When you work in 80 different countries as diverse as Angola, Egypt, Iraq and Mozambique, Mexico, Brasil, Azerbaijan, Russia and Indonesia, it’s easy to see why you’d be worried about a change of regime in Aberdeen.
If your company operates in places where there are dictators, constant changes of government, mass riots, political trials, extra-judicial killings, no free media, mass poverty, public corruption, no rule of law and drug cartels running whole towns and beheading the police, it’s understandable that the prospect of paying less corporation tax to do business in Scotland would freak you. But that’s the view of the fearless buccaneering American go-getter Bob Dudley of BP. Things could get difficult for Bob as he dodges into doorways on Union Street afraid of what calamity independent Scots might visit on him and his company.
And he’s right to be concerned. Remember this is the man who had to sneak out of Russia with unsmiling oligarchs on his tail when a joint venture went wrong. In 2003, he was in business with four Russian billionaire oligarchs. The Russians wanted more bang for their buck and the venture became a fierce power struggle, with BP executives alleging harassment by both the oligarchs and the Russian government. Dudley was sweeping his office for bugs and taking phone calls on his balcony to avoid being recorded. In July 2008, Dudley fled. His visa was set to expire, and it seemed that the Russians weren’t keen on renewing. BP was so paranoid at the time that they didn’t announce his departure until he was airborne, and refused to disclose his whereabouts. Dudley continued to run the company from his secret location. A Russian court banned Dudley from holding office in the country for two years.
Now that is exactly what I suspect Salmond plans. As soon as we’re independent he’ll muscle in on BP profits, demanding more and bugging Bob’s office and getting Aberdonians to spy on him. No wonder brave Bob is a worried man. Russia is nothing compared to the cold shoulder in Aberdeen where even the seagulls attack to order.
And let’s not forget a genuine tragedy afflicting BP which is, how can I put this, unlikely to occur in the Forties Field… the Amenas gas plant in Algeria was attacked last January by Al-qaeda and four members of staff and 36 colleagues from partners and contractor companies murdered among them two Scots Carson Bilsland of Bridge of Cally and Kenneth Whiteside of Glenrothes. Doesn’t it ring hollow to you – and shouldn’t it do so to Dudley – for him to talk of uncertainties in Aberdeen and the North Sea when in recent times his company has confronted real, chilling difficulties which cost the lives of his own people in other much more challenging countries?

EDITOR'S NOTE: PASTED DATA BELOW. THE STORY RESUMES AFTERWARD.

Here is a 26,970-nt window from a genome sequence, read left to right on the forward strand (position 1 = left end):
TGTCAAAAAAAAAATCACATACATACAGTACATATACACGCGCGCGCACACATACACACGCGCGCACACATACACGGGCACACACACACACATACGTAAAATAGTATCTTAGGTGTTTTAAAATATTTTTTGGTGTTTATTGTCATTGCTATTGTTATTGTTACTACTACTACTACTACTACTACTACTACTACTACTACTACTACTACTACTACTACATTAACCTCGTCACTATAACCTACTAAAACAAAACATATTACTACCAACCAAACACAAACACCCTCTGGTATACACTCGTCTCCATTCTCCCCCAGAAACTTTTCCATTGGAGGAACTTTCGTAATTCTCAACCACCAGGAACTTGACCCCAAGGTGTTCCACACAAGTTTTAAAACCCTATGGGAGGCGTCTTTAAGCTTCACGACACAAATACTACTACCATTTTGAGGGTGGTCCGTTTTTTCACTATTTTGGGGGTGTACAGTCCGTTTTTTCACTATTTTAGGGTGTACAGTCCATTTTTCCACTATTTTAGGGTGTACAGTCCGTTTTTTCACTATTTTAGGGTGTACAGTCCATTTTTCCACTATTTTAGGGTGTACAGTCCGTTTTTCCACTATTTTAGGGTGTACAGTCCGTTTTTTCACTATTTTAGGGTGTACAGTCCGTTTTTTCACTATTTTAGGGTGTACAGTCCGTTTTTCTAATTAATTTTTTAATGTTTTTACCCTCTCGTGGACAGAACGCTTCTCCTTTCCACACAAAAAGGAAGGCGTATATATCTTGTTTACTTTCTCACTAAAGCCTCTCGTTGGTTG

But Bob of course didn’t really mean that. He was playing politics and when asked at a press briefing about difficulties said he thought that “office costs” would go up. What is he talking about? Will Muriel in accounts demand a pay rise now she’s independent, will the price of rowies go up or will the cleaners demand more time off to go to Pittodrie now that Aberdeen are back up the SPFL? We are not told. But what we are told by Bob in his more lucid chief executive mode is this.
“BP has been given the go-ahead to develop the second phase of the massive Clair Field in the Atlantic frontier west of Shetland as part of a £10bn investment by BP and its partners over the next five years. The latest surveys of the 20-mile long field have also confirmed seven billion barrels of oil equivalent are in the giant reservoir, making it the UK’s largest hydrocarbon resource. Global energy demand is going up, and the world will need 16 million barrels per day more in 2030 than today.”
So that looks like the end of the North Sea adventure for BP then. That investment and his remarks make clear there is no future in Scotland….